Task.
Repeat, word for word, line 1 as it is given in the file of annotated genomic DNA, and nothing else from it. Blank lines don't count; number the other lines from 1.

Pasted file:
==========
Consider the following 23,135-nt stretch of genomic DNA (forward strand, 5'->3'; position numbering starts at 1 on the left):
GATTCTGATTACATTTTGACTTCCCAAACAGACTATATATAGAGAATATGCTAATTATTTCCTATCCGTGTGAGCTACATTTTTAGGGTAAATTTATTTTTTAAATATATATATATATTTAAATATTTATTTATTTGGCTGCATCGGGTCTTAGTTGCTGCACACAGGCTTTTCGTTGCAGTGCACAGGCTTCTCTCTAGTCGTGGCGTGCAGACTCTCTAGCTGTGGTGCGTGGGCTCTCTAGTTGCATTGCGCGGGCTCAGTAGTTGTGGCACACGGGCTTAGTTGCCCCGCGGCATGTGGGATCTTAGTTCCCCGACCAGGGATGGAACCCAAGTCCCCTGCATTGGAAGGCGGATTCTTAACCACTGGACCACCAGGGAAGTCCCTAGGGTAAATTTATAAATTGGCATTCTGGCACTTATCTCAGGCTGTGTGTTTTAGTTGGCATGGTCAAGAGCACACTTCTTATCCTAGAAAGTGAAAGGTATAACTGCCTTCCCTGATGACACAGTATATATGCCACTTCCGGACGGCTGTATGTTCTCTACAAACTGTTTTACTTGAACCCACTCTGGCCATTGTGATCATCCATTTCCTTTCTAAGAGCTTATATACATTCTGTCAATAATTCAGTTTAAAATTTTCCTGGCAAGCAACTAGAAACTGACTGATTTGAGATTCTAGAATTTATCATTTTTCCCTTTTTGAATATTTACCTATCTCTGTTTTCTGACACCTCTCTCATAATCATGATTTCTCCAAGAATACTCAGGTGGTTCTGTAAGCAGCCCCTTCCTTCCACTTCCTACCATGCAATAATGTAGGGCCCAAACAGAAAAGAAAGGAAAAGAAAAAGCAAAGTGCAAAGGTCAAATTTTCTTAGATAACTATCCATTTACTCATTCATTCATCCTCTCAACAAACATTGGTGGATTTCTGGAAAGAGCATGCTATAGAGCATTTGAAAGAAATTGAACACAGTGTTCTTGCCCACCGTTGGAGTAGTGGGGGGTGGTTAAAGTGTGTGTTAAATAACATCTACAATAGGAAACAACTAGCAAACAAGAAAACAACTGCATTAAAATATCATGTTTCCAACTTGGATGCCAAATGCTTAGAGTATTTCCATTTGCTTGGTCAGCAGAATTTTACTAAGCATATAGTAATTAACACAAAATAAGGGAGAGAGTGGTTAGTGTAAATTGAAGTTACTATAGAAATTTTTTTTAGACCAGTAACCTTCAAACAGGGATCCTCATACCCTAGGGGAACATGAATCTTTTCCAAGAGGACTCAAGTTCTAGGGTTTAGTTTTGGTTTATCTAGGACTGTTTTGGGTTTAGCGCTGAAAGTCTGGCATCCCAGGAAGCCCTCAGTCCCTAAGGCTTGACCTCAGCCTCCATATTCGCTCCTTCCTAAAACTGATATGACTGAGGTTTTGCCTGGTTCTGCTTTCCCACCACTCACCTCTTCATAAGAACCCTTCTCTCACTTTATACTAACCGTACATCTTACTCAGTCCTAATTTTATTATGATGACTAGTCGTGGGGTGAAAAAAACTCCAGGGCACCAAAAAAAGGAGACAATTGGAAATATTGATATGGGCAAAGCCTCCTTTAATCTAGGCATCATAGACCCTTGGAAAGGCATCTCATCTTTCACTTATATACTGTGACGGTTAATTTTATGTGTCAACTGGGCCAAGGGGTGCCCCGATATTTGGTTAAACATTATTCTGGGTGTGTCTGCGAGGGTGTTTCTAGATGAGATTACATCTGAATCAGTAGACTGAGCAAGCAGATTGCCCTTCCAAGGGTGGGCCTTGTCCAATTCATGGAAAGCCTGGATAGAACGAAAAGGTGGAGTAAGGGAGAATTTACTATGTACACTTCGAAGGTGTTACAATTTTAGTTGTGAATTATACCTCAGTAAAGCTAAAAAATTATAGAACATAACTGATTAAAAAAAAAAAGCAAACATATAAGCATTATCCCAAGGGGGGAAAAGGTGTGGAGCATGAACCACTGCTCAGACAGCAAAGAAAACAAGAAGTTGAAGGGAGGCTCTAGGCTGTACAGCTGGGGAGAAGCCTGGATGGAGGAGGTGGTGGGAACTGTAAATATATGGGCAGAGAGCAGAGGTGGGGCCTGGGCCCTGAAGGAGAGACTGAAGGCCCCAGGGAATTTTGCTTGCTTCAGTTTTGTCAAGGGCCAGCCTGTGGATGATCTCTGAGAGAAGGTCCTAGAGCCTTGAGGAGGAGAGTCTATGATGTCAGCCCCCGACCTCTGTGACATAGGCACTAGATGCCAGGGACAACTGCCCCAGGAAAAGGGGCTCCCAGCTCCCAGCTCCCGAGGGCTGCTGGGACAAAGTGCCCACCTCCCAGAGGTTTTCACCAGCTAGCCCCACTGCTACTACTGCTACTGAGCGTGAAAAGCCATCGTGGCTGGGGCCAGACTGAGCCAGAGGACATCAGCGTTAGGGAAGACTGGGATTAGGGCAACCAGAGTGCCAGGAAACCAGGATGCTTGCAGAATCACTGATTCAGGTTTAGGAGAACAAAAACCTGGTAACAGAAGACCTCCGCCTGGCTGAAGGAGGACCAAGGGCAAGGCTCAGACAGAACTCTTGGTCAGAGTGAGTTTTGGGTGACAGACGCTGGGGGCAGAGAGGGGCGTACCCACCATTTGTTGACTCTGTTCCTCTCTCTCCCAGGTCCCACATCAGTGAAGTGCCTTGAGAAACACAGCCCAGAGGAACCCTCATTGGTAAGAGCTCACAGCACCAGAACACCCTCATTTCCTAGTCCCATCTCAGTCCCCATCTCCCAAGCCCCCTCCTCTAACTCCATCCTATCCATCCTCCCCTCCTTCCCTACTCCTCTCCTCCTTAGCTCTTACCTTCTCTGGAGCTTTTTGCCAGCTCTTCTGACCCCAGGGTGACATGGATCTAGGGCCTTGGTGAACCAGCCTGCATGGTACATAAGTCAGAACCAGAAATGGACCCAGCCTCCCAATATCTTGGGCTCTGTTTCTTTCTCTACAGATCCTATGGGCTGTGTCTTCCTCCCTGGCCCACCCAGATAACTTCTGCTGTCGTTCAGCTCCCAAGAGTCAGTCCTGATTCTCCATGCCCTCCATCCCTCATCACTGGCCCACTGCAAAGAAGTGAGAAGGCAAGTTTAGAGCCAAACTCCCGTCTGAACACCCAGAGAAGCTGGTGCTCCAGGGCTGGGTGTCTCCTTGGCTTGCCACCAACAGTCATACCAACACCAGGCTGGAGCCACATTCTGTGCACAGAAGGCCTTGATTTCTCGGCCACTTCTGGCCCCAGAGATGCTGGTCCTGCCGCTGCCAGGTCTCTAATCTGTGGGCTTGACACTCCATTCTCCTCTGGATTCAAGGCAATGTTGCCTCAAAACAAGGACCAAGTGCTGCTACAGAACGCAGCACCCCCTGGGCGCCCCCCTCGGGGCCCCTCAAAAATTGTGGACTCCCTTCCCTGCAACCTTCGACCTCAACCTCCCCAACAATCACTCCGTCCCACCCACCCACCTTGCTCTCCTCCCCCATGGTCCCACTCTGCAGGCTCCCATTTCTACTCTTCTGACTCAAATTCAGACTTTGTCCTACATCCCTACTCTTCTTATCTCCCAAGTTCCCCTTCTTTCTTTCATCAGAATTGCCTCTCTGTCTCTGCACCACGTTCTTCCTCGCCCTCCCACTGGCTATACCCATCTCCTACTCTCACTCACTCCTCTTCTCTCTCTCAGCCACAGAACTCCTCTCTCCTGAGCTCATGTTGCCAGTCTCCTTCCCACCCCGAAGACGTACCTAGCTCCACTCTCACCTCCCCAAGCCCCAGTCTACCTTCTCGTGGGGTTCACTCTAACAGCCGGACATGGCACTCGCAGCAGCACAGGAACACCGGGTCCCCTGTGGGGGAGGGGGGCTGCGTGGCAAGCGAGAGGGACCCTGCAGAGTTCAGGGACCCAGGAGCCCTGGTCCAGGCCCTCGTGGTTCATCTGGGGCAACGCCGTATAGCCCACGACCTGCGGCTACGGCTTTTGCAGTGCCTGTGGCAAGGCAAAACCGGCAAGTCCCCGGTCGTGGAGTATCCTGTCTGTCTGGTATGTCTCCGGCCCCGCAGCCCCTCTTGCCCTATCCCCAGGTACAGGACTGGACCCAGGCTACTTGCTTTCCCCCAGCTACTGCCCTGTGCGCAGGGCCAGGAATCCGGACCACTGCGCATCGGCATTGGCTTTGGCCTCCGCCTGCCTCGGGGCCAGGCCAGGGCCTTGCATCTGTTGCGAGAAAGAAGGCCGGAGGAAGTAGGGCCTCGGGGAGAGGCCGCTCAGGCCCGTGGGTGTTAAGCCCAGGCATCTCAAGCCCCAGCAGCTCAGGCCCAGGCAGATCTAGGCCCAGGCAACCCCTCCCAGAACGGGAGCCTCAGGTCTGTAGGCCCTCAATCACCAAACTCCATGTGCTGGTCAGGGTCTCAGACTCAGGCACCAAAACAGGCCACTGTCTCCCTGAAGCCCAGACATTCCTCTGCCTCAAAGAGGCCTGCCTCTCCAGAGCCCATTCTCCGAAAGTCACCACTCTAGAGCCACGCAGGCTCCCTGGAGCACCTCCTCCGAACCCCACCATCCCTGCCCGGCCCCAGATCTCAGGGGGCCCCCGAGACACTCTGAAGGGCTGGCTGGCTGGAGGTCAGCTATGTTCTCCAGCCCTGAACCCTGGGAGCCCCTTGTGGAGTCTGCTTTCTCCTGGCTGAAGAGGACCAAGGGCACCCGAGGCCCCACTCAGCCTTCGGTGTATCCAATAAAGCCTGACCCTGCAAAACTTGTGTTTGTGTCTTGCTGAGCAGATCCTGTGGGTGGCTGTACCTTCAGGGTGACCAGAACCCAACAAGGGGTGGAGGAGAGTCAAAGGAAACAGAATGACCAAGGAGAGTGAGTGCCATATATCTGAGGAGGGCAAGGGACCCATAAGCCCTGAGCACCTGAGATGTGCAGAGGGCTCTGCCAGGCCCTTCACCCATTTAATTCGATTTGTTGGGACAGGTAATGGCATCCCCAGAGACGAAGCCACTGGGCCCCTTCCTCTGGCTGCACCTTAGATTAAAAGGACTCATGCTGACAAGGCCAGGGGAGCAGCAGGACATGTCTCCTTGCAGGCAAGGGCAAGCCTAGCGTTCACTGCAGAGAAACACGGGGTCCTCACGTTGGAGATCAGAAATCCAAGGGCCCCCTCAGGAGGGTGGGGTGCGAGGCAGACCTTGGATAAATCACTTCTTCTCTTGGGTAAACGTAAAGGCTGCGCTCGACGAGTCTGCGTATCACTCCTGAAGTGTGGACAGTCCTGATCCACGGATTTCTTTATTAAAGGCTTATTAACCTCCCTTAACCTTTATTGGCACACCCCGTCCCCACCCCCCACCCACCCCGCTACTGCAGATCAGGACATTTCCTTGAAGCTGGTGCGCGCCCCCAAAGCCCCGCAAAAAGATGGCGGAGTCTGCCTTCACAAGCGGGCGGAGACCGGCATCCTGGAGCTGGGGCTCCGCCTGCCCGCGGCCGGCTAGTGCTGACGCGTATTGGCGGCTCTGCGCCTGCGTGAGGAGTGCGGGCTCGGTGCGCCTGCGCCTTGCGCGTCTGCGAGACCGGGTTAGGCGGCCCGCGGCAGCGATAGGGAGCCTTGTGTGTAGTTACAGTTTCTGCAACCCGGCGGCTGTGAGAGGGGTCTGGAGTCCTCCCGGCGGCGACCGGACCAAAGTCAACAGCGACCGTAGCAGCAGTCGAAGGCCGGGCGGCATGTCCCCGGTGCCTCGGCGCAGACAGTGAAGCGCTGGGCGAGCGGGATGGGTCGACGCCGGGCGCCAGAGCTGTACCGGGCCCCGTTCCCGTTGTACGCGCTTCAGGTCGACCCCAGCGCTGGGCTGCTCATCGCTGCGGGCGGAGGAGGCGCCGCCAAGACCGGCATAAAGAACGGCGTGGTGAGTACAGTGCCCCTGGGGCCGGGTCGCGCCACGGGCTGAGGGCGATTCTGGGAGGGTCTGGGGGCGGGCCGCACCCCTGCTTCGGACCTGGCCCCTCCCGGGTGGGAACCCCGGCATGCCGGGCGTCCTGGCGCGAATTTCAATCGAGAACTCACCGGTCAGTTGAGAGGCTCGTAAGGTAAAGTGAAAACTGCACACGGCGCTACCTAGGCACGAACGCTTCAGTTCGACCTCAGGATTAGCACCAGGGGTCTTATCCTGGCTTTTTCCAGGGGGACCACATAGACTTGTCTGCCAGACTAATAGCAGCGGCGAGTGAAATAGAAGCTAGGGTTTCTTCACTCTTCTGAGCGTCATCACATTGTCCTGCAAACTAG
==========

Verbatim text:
Consider the following 23,135-nt stretch of genomic DNA (forward strand, 5'->3'; position numbering starts at 1 on the left):